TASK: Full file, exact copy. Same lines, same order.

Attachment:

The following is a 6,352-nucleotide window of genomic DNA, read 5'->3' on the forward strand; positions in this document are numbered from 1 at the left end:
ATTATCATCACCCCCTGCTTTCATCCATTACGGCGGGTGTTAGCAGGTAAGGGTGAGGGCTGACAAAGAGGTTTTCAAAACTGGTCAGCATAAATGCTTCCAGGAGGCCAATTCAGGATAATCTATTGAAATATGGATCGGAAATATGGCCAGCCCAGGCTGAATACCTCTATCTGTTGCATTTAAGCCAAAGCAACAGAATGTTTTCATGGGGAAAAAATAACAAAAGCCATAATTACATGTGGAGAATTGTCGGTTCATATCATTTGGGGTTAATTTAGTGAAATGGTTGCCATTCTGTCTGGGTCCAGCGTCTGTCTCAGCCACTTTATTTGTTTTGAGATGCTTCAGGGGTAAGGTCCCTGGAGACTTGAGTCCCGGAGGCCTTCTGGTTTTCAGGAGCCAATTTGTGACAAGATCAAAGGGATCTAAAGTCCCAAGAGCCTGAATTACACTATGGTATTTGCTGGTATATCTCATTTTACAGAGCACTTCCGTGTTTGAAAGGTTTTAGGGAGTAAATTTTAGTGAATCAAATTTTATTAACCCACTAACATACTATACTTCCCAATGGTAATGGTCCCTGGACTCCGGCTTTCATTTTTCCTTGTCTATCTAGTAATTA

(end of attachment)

The following is a 6,352-nucleotide window of genomic DNA, read 5'->3' on the forward strand; positions in this document are numbered from 1 at the left end:
ATTATCATCACCCCCTGCTTTCATCCATTACGGCGGGTGTTAGCAGGTAAGGGTGAGGGCTGACAAAGAGGTTTTCAAAACTGGTCAGCATAAATGCTTCCAGGAGGCCAATTCAGGATAATCTATTGAAATATGGATCGGAAATATGGCCAGCCCAGGCTGAATACCTCTATCTGTTGCATTTAAGCCAAAGCAACAGAATGTTTTCATGGGGAAAAAATAACAAAAGCCATAATTACATGTGGAGAATTGTCGGTTCATATCATTTGGGGTTAATTTAGTGAAATGGTTGCCATTCTGTCTGGGTCCAGCGTCTGTCTCAGCCACTTTATTTGTTTTGAGATGCTTCAGGGGTAAGGTCCCTGGAGACTTGAGTCCCGGAGGCCTTCTGGTTTTCAGGAGCCAATTTGTGACAAGATCAAAGGGATCTAAAGTCCCAAGAGCCTGAATTACACTATGGTATTTGCTGGTATATCTCATTTTACAGAGCACTTCCGTGTTTGAAAGGTTTTAGGGAGTAAATTTTAGTGAATCAAATTTTATTAACCCACTAACATACTATACTTCCCAATGGTAATGGTCCCTGGACTCCGGCTTTCATTTTTCCTTGTCTATCTAGTAATTA